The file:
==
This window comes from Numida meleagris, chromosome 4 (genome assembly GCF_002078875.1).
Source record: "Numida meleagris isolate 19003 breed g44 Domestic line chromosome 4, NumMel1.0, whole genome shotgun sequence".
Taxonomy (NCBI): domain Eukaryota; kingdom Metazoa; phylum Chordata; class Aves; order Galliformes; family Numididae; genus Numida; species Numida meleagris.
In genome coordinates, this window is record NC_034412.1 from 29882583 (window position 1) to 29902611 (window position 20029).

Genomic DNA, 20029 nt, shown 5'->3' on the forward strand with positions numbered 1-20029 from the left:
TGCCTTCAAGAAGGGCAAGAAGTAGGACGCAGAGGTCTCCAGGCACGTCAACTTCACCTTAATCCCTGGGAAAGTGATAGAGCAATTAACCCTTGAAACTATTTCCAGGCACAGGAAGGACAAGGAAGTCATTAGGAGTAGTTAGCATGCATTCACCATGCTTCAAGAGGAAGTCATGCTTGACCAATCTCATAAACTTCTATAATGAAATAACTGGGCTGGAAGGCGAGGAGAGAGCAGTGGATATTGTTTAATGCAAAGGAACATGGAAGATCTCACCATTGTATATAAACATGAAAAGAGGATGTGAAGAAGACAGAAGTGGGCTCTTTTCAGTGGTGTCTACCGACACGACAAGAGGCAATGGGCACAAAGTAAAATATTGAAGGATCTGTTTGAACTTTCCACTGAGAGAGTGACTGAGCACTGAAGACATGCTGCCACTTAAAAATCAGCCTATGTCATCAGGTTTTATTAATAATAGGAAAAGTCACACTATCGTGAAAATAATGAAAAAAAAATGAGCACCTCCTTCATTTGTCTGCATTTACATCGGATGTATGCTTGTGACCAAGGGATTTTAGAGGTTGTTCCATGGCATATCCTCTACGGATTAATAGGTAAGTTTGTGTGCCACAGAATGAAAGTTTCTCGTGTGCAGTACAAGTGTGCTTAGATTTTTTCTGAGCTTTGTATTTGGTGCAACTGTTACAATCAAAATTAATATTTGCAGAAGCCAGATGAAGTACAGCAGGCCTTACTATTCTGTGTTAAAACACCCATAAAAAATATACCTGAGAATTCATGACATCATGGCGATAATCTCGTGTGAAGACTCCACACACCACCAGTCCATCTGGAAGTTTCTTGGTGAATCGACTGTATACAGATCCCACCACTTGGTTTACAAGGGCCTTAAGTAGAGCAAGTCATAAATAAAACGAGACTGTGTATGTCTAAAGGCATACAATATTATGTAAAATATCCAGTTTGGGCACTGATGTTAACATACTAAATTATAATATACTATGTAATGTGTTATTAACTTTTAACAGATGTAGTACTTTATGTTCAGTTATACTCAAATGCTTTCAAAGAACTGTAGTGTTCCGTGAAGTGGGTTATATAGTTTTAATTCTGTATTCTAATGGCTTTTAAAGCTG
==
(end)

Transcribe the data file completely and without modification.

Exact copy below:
This window comes from Numida meleagris, chromosome 4 (genome assembly GCF_002078875.1).
Source record: "Numida meleagris isolate 19003 breed g44 Domestic line chromosome 4, NumMel1.0, whole genome shotgun sequence".
Taxonomy (NCBI): domain Eukaryota; kingdom Metazoa; phylum Chordata; class Aves; order Galliformes; family Numididae; genus Numida; species Numida meleagris.
In genome coordinates, this window is record NC_034412.1 from 29882583 (window position 1) to 29902611 (window position 20029).

Genomic DNA, 20029 nt, shown 5'->3' on the forward strand with positions numbered 1-20029 from the left:
TGCCTTCAAGAAGGGCAAGAAGTAGGACGCAGAGGTCTCCAGGCACGTCAACTTCACCTTAATCCCTGGGAAAGTGATAGAGCAATTAACCCTTGAAACTATTTCCAGGCACAGGAAGGACAAGGAAGTCATTAGGAGTAGTTAGCATGCATTCACCATGCTTCAAGAGGAAGTCATGCTTGACCAATCTCATAAACTTCTATAATGAAATAACTGGGCTGGAAGGCGAGGAGAGAGCAGTGGATATTGTTTAATGCAAAGGAACATGGAAGATCTCACCATTGTATATAAACATGAAAAGAGGATGTGAAGAAGACAGAAGTGGGCTCTTTTCAGTGGTGTCTACCGACACGACAAGAGGCAATGGGCACAAAGTAAAATATTGAAGGATCTGTTTGAACTTTCCACTGAGAGAGTGACTGAGCACTGAAGACATGCTGCCACTTAAAAATCAGCCTATGTCATCAGGTTTTATTAATAATAGGAAAAGTCACACTATCGTGAAAATAATGAAAAAAAAATGAGCACCTCCTTCATTTGTCTGCATTTACATCGGATGTATGCTTGTGACCAAGGGATTTTAGAGGTTGTTCCATGGCATATCCTCTACGGATTAATAGGTAAGTTTGTGTGCCACAGAATGAAAGTTTCTCGTGTGCAGTACAAGTGTGCTTAGATTTTTTCTGAGCTTTGTATTTGGTGCAACTGTTACAATCAAAATTAATATTTGCAGAAGCCAGATGAAGTACAGCAGGCCTTACTATTCTGTGTTAAAACACCCATAAAAAATATACCTGAGAATTCATGACATCATGGCGATAATCTCGTGTGAAGACTCCACACACCACCAGTCCATCTGGAAGTTTCTTGGTGAATCGACTGTATACAGATCCCACCACTTGGTTTACAAGGGCCTTAAGTAGAGCAAGTCATAAATAAAACGAGACTGTGTATGTCTAAAGGCATACAATATTATGTAAAATATCCAGTTTGGGCACTGATGTTAACATACTAAATTATAATATACTATGTAATGTGTTATTAACTTTTAACAGATGTAGTACTTTATGTTCAGTTATACTCAAATGCTTTCAAAGAACTGTAGTGTTCCGTGAAGTGGGTTATATAGTTTTAATTCTGTATTCTAATGGCTTTTAAAGCTG